British decline

From the mid-1970s to the mid-1980s, Italy was a major presence in the British political debate, especially in connection with the theme of national decline. Although there were serious attempts to analyse the Italian economy, society and culture or even a specific phenomenon like Eurocommunism, they are not the subject of this article, which instead focuses on the people who made reference to Italy but propounded insights that were weak and badly informed. When these people talked about Italy, they were actually talking about Britain; they wanted to make a point about the ills of British society and to present a cure. Italy was never analysed in depth, even when it was the apparent subject; Italy existed as a paradigm, the second term of a comparison or an analogy, a short-hand to say something else. A good way to study assumptions and preconceptions about Italy is through the examination of what meaning commentators were trying to convey through the use of the sign ‘Italy’.

Specifically, the references to Italy under investigation are those made in conjunction with the theme of British decline, as they show the importance of national character and international comparison in the debate. Gamble (2000: 1–5) and Tomlinson (2000: 21–6) agree that declinism was a discourse developed and circulated by the intellectual classes to shape the political debate. The most influential opinion-formers on declinism were Andrew Shonfield, Michael Shanks, C.P. Snow in the late 1950s; and Peter Jenkins, Peter Jay, Samuel Brittan, Correlli Barnett, Martin Wiener, Sidney Pollard from the mid-1970s to the mid-1980s. The employment of Italy as a negative paradigm was a common feature. While the following pages are going to concentrate on the latter period, when the debate was at its peak, the long-term perspective is also taken into consideration. As will be shown, the debate was dependent on ideas and images that had become entrenched in British culture decades before it commenced; indeed, they still shape the public perception of Italy and the British political debate in the twenty-first century.

While opinion-formers who constructed the arguments are the focus of this article more than the politicians who borrowed them, Denis Healey is an exception.1 Not only was he in a position to influence the public debate – both in government and in opposition – he also possessed greater knowledge on the subject than most, thanks to his wartime experience in Italy, his direct involvement in Italian politics as International Secretary of the Labour Party from 1946 to 1951 and his enduring interest in the country for the rest of his political and private life. Therefore, on one hand he could make reflections about Italy with a greater insight than other public figures, while on the other he was in a position to take advantage of crude generalisations. The appraisals that he made reveal the way in which references to Italy were constructed and applied.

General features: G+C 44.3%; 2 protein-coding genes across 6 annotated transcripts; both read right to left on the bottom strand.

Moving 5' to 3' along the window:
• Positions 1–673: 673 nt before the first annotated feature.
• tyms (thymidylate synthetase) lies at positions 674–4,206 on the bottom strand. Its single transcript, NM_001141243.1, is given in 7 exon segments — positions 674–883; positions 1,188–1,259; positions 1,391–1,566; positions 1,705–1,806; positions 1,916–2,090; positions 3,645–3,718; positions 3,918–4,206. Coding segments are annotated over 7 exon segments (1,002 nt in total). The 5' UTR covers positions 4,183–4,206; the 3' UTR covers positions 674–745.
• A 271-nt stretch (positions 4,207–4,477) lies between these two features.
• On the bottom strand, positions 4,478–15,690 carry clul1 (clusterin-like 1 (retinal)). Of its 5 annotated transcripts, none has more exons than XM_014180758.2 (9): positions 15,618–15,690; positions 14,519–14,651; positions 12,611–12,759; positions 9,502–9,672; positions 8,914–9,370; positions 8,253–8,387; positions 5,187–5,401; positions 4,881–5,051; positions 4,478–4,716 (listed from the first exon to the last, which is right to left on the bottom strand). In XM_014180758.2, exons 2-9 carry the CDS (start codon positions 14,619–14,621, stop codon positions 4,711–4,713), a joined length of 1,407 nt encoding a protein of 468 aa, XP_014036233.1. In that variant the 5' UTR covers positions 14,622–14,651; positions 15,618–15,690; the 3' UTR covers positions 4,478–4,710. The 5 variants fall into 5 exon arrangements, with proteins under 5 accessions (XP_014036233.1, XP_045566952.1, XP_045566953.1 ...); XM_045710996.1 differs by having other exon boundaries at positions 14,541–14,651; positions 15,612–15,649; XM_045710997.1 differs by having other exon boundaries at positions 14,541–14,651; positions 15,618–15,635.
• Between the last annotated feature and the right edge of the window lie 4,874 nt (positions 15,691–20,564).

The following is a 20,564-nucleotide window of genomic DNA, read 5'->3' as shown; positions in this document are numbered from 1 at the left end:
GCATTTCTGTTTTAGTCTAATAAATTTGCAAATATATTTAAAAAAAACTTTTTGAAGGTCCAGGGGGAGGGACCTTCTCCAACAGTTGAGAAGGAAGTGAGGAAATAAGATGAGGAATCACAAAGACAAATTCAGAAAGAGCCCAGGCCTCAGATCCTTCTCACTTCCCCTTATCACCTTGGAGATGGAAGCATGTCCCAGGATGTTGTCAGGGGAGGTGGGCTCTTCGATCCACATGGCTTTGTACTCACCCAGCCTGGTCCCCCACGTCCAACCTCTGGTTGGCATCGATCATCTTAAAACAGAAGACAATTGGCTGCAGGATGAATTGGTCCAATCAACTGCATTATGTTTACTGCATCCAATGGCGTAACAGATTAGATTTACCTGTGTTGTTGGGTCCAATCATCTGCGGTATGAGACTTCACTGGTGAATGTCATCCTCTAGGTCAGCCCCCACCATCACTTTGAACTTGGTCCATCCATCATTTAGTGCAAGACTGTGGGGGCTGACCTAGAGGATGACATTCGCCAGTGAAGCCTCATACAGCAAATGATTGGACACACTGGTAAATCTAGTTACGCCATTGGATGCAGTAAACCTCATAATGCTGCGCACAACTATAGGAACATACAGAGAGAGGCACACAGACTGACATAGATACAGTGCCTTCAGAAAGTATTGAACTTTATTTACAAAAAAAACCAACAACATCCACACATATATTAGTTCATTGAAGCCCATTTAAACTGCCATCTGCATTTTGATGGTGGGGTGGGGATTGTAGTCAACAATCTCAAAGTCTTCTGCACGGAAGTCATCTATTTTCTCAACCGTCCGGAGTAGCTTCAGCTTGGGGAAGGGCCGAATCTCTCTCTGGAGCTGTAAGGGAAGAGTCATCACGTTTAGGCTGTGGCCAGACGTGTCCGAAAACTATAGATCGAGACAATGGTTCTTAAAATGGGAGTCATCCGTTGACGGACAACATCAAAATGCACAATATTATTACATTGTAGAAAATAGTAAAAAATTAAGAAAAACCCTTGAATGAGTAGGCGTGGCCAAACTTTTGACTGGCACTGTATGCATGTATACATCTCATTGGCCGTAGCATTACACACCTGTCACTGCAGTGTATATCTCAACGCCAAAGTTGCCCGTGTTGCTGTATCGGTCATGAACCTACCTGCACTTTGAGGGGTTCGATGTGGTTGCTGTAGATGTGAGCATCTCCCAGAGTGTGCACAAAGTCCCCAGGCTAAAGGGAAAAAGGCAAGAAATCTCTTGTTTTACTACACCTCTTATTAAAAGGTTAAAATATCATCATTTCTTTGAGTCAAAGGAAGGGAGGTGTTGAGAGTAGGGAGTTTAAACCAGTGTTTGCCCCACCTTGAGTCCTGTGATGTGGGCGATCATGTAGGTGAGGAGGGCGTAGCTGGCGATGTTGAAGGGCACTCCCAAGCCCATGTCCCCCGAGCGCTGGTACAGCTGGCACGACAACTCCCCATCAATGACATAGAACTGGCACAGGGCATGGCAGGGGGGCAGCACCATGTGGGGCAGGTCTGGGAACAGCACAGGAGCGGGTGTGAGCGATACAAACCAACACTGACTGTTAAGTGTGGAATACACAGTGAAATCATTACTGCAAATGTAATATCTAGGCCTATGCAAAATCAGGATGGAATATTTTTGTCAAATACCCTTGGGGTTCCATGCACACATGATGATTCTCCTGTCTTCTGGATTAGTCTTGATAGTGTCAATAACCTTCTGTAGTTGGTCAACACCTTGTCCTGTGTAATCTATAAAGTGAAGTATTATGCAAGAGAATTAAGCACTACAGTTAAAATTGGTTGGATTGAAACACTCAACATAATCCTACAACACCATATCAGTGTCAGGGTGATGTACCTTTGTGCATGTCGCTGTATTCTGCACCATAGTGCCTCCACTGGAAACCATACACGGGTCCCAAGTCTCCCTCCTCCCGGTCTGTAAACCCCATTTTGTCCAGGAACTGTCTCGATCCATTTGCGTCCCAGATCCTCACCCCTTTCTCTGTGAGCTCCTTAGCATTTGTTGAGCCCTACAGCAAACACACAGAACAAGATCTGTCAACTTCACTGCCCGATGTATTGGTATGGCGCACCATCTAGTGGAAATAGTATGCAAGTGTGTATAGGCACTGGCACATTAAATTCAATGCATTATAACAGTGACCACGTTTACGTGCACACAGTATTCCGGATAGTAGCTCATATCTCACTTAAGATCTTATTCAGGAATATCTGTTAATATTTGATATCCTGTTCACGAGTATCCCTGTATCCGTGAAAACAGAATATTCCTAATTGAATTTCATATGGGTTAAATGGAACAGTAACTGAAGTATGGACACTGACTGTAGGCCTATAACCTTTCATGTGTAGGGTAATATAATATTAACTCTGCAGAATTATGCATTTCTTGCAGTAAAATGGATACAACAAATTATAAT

British decline has been a major theme in the British political debate and historiography. It would be a mistake to say that declinism is simply perceptions and opinions about a neutral fact – the loss of Britain’s global role and the closing of the gap between the British economy and the rest of western Europe. Andrew Gamble states: ‘Decline is a politically constructed concept and needs to be understood through the political debates which have taken place on its dimensions, causes and remedies’ (2000: 5). He has shown how perceptions and opinions on British decline developed independently from external events. British opinion-formers were successful in shaping the perception of the public towards the loss of the Empire, presenting it as a beneficial event. On the other hand, in the period from the mid-1970s to the mid-1980s, politicians indulged in apocalyptic warnings about the health of the British nation and called for drastic measures to escape doom. According to Ian Budge, decline was often used as a cover for other political projects (1993: 1–23), while Tomlinson argues that declinism is a self-contained ideology (2000: 1–6). What is interesting is that declinism was constructed by people from opposing ideologies and it shaped the priorities and perceptions of the entire political spectrum: